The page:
Giant bats, large shark teeth found in PH go viral

The second fossil tooth from the giant predatory shark known as Megalodon found in Bohol; a photo of a human-size bat allegedly found in the Philippines. | Photos courtesy of NM Bohol Area Museum

A photo of a giant Philippine bat recently took the internet by storm, shocking netizens.

Posted on Twitter, the image of a “human-sized” bat garnered over 103,000 retweets, over 260,000 likes and thousands of comments, as of this writing.

“Remember when I told y’all about the Philippines having human-sized bats? Yeah, this was what I was talking about,” the tweet from user @AlexJoestar622 said.

One of the netizens responded: “Hey, from the Philippines here. I can confirm this, they have a huge wingspan but the bodies are not really that big, more or less like the same body as a medium (bit smaller) sized dog. And yeah they only eat fruits, guavas most particularly. They’re really gentle too.”

“There are smaller ones hanging around trees and sometimes under roof eaves of some houses back in the provinces, these bigger ones hang around taller trees (but we rarely see them), at least the ones near our old house but last time I saw one in person was almost five years ago,” the user said in another tweet.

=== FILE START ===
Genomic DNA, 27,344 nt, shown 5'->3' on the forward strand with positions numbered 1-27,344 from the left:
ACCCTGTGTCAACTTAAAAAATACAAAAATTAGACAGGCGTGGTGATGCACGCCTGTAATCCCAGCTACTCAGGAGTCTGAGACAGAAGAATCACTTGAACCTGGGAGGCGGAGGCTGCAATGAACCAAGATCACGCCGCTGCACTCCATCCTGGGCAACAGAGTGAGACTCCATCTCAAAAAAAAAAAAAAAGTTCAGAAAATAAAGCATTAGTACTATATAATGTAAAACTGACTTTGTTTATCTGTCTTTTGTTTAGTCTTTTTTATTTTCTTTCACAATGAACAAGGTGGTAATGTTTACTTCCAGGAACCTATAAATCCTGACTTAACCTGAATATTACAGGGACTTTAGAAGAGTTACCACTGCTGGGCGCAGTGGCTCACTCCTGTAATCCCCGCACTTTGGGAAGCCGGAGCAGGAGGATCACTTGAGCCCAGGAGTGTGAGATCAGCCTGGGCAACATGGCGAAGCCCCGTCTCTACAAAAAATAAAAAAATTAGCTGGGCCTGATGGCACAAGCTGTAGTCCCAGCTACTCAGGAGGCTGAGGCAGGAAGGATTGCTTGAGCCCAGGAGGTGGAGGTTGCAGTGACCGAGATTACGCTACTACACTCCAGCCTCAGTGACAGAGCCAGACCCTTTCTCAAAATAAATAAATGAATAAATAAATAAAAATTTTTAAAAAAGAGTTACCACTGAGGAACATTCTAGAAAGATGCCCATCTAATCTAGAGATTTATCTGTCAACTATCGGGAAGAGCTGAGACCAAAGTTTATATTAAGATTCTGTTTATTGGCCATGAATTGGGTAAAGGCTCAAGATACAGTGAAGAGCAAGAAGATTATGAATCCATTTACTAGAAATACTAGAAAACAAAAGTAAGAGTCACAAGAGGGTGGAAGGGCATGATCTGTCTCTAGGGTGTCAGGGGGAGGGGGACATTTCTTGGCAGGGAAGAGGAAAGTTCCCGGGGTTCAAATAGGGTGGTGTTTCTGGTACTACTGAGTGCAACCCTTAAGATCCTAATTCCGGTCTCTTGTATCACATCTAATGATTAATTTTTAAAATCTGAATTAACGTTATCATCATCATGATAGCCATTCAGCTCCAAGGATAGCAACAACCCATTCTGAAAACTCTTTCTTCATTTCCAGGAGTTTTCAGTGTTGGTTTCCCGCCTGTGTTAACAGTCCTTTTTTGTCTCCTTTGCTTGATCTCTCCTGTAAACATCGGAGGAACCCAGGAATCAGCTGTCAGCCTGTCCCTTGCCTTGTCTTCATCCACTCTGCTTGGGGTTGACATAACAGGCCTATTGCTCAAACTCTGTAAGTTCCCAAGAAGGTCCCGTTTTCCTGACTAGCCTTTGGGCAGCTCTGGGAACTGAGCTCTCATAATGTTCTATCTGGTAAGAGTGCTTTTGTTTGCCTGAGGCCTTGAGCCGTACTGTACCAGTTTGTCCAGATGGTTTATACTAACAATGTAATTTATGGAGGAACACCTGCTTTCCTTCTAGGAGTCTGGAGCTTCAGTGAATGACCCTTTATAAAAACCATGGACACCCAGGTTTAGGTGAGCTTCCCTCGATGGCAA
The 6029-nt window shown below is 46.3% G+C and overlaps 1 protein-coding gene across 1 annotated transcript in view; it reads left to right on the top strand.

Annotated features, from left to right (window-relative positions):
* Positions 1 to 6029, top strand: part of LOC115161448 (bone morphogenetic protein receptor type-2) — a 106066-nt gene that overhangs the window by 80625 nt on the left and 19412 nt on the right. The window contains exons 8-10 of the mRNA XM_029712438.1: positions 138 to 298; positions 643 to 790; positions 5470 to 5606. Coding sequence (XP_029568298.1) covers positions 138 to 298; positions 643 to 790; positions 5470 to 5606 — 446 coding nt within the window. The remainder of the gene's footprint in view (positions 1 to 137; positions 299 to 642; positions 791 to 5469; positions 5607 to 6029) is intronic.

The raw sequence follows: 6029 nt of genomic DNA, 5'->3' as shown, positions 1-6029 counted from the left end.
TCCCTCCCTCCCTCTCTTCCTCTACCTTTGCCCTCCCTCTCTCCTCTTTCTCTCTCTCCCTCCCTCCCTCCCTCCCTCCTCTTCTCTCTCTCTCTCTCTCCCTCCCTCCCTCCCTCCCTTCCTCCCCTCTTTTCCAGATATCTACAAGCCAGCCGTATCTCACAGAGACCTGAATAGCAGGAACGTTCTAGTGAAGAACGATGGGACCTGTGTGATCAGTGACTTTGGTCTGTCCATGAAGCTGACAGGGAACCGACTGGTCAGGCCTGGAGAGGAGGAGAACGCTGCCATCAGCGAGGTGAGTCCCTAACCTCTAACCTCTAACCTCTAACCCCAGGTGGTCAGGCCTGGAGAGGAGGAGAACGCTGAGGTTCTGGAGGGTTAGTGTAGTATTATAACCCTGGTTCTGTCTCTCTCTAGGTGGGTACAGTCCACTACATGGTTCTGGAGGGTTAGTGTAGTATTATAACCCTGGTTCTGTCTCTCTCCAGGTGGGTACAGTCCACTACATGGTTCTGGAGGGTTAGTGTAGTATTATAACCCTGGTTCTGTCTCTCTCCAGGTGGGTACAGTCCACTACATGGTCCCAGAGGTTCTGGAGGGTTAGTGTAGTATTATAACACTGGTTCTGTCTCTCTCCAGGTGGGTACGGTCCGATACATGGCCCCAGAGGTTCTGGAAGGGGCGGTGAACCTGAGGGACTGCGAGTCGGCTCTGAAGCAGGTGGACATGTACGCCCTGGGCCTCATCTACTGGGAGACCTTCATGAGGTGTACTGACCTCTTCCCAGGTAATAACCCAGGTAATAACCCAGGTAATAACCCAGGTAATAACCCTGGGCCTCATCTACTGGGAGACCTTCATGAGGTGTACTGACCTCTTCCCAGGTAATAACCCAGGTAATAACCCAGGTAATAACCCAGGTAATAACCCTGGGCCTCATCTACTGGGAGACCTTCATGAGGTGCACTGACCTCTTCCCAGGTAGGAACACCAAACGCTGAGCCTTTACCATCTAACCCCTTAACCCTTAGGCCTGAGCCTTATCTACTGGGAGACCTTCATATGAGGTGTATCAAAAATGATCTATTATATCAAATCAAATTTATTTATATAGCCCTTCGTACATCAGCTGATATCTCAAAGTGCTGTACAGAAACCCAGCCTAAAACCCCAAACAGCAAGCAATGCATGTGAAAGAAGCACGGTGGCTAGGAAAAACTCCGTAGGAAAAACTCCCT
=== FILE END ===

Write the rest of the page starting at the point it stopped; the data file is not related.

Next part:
This particular type of bat, a flying fox, is the largest of its kind found in the world. Despite the “human-sized” claims, the bat is not as big as the viral image makes it appear, a Popular Mechanics post said. The bat can have a wing span up to 5.5 feet, but its body grows about a foot in height.

Another netizen clarified that the 5.58 feet in height was describing the bat’s wingspan, not the height itself.

Likewise, the National Museum of the Philippines Bohol’s post of the second fossil tooth from the giant predatory shark known as Megalodon gained attention online.

“Today, we present to you a fossil tooth from the giant predatory shark Otodus megalodon (previously known as Carcharocles megalodon), though everyone may know it simply as #Megalodon,” the museum said in its Facebook post.

“This specimen was donated to your #NationalMuseumPH last May 28, 2020, and is the second O. megalodon specimen found in the town of Maribojoc,” it added.

The fossil was found by Christian Gio Bangalo in Barangay Handig, an inland barangay and an elevated part of Maribojoc in Bohol.

The megalodon is considered as the largest shark that ever lived in the world’s oceans, with its earliest fossils dating to 20 million years ago.

“So far in the Philippines, only the teeth are found. Like other sharks, most of their skeleton, except for their teeth, is made of not bone but cartilage (like our nose and ears), which doesn’t preserve well in the fossil record. Consequently, their bodies never become fossils, and almost all things we know about the animal (size, diet, etc.) are based from their teeth,” the museum said.

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